Craig Cooper, Wonderful’s general counsel, told Kevin that his demand for “adequate assurance” on the crop bonus was “a sham and an obvious subterfuge.”
Cooper gave the Assemis a warning: “Stewart isn’t afraid of battling in the legal front.”
Within days of Kevin’s email, the Assemis held up their 2019 crop, and filed the lawsuit against Resnick in the Fresno County Superior Court, alleging a breach of contract in the last year of the five-year deal.
Jury’s choice: Resnick’s blunder or Assemi’s ploy?
The Assemis haven’t given their pistachio crop to Resnick since 2019, which Resnick claims in a countersuit violates the 2015 handshake agreement that gave Farid early access to the super trees.
But the Assemis are trying to convince the jury that Resnick’s handshake deal never existed. The transfer of the trees was a separate business deal with no strings attached, Assemi’s lawyers said. The “definitive proof” is that the contract the family signed for the trees never mentions a 10-year extension between the Assemis and Resnick’s Wonderful. The verbal agreement was only first mentioned by Resnick starting in February 2020, in an email during lawsuit negotiations.
Starting in 2020, “it was our right under our contract to process our own pistachios,” said James Bennett. “We were free to do what we wanted.”
Resnick’s lawyers, however, say a visionary businessman who built the pistachio industry from the ground up in a matter of a decade would have never sold his prized trees to Assemi without an assurance between friends that when the trees matured in the early 2020s, Assemi’s nuts would be processed by Wonderful. A similar handshake deal was made around the same time, said Resnick, with Leland Parnagian, another Fresno power broker and a friend of Farid.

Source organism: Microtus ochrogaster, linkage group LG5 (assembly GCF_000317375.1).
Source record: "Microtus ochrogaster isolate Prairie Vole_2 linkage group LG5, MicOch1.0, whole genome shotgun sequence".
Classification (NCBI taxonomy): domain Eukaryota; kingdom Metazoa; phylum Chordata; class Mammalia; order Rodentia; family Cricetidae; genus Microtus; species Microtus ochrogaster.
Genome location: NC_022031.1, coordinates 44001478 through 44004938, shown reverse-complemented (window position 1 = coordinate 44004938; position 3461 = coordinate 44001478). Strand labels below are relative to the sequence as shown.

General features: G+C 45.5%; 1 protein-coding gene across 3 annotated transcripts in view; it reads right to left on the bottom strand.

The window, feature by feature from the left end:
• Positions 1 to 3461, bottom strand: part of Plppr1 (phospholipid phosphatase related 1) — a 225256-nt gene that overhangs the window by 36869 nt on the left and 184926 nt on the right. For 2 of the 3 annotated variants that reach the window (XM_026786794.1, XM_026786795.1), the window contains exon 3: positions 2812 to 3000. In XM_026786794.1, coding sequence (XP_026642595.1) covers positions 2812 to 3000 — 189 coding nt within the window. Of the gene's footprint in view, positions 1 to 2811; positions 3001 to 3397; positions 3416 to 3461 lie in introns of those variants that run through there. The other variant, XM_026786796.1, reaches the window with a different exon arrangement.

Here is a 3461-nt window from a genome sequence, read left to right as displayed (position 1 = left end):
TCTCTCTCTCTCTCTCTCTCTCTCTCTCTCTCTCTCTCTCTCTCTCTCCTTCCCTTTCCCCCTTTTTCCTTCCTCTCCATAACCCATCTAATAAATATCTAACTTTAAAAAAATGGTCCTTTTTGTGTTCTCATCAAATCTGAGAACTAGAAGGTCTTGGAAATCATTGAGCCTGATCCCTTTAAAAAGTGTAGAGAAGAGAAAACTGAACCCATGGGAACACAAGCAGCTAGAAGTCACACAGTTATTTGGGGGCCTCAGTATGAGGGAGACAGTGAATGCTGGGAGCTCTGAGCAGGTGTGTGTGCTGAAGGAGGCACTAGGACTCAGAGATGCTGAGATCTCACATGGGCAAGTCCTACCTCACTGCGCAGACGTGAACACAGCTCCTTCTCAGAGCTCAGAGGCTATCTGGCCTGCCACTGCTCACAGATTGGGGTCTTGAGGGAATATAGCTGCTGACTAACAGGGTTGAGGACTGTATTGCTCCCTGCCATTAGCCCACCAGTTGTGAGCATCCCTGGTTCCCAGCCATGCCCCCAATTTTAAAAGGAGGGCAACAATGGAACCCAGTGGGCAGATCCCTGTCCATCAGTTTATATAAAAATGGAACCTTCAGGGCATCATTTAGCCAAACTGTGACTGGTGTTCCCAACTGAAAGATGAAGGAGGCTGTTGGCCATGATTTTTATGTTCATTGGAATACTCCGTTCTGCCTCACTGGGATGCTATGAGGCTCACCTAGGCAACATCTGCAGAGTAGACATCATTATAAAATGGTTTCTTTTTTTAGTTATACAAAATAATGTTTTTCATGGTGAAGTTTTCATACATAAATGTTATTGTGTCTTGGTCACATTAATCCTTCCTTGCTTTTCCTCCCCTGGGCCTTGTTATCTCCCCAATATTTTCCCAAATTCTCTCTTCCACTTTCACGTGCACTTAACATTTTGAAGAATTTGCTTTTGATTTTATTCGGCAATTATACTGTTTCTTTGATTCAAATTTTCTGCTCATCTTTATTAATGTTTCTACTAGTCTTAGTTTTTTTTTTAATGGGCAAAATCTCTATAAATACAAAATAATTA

Resnick’s legal team has laid out a choice for the jury. What’s more likely – that Resnick would make such a catastrophic blunder to his nut empire, or that Farid, a would-be rival, would deny the handshake ever happened?
Instead, Resnick’s lawyers are trying to convince the jury that what explains the collapse of the business partnership – and its ensuing legal cross fire – wasn’t Resnick’s breach of contract, but instead the rise of Farid’s son, Kevin Assemi.
Kevin “hatched a plot,” Resnick’s lawyer said, to spoil Resnick’s good will. And when the family’s ploy to get a better loan from Resnick floundered, the family had no other plays left. As Resnick’s argument goes, the 2019 hold-up of the pistachio crop was therefore a fait accompli.
Kevin “looked at everything from short-term, cash flow perspective. He thought he could run everything from impersonal analysis,” Resnick’s lawyer said. “The next generation of the Assemis wanted more.”
In Resnick’s words, Kevin was a “naive young man who doesn’t know what he thinks he knows.”
“Farid’s attempt to pass the baton to Kevin ended with some bad results,” Resnick’s lawyers added. “His biggest disaster was convincing his father to build a pistachio processing plant.”
As for Kevin Assemi, he left in 2020. The Assemis never created a blueprint, nor architecture plans, for the pistachio plant. They only did an excavation in April 2019. Resnick’s legal team has put the plant in a morass of lawsuits ever since.
In July 2020, Darius and another Assemi brother, Farshid, were removed from Wonderful’s board of directors.
With super-trees turned against him by an old friend, and the threat of the pistachio plant on the horizon, Resnick told Darius to never cross the king. Now, the Assemi dynasty is on the line.
“I’m going to fuck you,” Resnick allegedly said, according to an Assemi court-filing. “You’re fucked.”